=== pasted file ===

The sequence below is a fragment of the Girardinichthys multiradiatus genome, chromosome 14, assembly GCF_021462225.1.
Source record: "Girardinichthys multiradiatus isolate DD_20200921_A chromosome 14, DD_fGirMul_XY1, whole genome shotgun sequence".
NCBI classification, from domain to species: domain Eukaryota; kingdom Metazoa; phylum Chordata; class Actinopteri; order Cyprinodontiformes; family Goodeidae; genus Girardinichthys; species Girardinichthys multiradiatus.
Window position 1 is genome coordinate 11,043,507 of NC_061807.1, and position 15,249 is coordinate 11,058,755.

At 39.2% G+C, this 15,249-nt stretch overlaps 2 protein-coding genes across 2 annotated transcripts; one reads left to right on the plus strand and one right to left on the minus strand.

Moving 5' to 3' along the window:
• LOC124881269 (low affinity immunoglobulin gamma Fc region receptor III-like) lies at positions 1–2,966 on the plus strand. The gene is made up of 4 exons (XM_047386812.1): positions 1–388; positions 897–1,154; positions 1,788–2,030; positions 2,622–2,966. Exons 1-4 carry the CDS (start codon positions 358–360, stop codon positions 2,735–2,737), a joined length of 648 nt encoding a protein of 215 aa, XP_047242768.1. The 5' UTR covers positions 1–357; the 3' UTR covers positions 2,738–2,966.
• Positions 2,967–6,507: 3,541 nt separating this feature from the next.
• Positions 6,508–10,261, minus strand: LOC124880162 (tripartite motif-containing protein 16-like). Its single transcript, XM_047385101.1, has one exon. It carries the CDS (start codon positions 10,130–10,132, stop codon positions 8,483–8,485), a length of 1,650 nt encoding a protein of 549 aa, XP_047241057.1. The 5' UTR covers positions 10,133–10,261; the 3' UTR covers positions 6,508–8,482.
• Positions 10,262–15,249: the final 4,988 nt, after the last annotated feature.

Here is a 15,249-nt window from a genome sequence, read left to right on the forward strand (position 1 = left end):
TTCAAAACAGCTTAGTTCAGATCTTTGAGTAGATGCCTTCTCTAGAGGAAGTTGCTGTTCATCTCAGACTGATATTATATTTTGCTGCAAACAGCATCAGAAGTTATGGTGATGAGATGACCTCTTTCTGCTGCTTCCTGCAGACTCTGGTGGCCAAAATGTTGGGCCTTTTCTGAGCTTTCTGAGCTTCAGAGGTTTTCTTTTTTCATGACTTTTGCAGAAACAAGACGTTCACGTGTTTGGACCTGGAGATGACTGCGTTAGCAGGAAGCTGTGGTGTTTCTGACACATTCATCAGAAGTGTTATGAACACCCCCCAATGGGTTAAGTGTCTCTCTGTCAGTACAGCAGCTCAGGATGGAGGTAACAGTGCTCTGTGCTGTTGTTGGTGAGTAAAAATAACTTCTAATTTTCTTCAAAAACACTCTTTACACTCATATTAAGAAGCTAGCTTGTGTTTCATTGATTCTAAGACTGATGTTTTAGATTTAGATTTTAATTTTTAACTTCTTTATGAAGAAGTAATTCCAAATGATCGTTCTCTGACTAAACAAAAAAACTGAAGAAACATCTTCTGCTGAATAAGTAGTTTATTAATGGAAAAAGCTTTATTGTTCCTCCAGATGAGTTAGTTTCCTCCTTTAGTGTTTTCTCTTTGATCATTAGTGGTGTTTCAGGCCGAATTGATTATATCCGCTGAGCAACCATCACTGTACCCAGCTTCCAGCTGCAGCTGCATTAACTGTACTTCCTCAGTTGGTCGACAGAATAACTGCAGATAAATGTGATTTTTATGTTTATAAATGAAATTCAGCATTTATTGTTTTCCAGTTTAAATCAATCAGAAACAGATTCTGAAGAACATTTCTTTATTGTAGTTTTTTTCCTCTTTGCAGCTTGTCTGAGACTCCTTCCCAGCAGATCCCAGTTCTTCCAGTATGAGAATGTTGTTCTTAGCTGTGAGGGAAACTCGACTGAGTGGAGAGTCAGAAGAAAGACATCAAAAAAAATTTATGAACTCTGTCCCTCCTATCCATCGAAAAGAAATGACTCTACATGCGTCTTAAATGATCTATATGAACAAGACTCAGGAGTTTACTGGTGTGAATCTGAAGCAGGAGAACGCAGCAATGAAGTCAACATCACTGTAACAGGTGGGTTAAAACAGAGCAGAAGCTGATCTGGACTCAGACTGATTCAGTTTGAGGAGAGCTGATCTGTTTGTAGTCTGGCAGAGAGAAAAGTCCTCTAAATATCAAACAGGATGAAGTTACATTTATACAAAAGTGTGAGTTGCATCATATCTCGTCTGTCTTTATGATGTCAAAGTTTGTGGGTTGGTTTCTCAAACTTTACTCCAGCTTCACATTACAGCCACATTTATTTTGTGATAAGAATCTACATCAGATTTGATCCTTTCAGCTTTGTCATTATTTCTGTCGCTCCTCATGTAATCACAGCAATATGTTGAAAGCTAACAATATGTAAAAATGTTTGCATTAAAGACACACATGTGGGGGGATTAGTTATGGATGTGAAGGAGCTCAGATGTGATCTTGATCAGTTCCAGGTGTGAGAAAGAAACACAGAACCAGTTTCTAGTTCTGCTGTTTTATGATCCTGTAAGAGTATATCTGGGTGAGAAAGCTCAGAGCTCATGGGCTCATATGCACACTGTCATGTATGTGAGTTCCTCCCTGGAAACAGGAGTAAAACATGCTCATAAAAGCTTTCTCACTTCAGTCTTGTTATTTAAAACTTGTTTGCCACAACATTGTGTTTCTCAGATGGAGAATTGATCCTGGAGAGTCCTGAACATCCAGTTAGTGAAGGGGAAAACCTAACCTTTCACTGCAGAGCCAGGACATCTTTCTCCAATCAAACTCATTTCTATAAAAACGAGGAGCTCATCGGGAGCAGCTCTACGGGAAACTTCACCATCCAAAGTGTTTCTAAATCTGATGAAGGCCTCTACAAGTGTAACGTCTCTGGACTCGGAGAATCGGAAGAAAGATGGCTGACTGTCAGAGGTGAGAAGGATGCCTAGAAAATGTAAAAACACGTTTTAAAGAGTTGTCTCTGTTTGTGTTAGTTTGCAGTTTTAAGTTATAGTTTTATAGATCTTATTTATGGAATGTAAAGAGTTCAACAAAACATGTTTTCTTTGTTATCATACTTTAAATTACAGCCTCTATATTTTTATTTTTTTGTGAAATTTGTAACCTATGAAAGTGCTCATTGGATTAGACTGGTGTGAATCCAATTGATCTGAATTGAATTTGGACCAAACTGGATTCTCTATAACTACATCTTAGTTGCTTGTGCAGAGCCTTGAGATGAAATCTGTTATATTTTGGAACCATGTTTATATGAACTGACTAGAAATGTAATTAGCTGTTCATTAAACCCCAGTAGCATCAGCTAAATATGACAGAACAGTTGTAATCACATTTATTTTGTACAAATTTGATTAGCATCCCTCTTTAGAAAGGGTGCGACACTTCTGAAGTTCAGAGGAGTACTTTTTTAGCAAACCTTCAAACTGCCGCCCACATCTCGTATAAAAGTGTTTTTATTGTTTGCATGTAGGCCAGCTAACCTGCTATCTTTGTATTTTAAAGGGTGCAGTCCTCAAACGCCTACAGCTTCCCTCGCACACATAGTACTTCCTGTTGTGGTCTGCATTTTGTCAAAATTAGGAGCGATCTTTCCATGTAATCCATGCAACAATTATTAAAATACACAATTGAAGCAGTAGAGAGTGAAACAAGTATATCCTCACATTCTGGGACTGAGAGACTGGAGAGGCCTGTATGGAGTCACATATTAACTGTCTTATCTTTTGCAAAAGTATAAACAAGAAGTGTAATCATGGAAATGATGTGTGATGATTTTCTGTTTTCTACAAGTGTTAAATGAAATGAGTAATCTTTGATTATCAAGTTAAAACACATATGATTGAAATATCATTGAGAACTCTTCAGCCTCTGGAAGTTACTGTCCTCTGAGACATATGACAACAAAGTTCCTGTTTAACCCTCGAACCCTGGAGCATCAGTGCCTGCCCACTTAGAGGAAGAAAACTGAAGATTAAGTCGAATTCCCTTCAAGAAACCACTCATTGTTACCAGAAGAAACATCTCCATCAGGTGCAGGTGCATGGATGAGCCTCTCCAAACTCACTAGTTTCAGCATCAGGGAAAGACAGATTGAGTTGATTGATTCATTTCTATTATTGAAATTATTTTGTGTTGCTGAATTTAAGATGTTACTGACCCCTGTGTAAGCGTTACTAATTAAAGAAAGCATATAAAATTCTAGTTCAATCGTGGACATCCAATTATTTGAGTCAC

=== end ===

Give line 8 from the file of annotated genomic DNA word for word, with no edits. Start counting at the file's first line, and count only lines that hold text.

• Positions 2,967–6,507: 3,541 nt separating this feature from the next.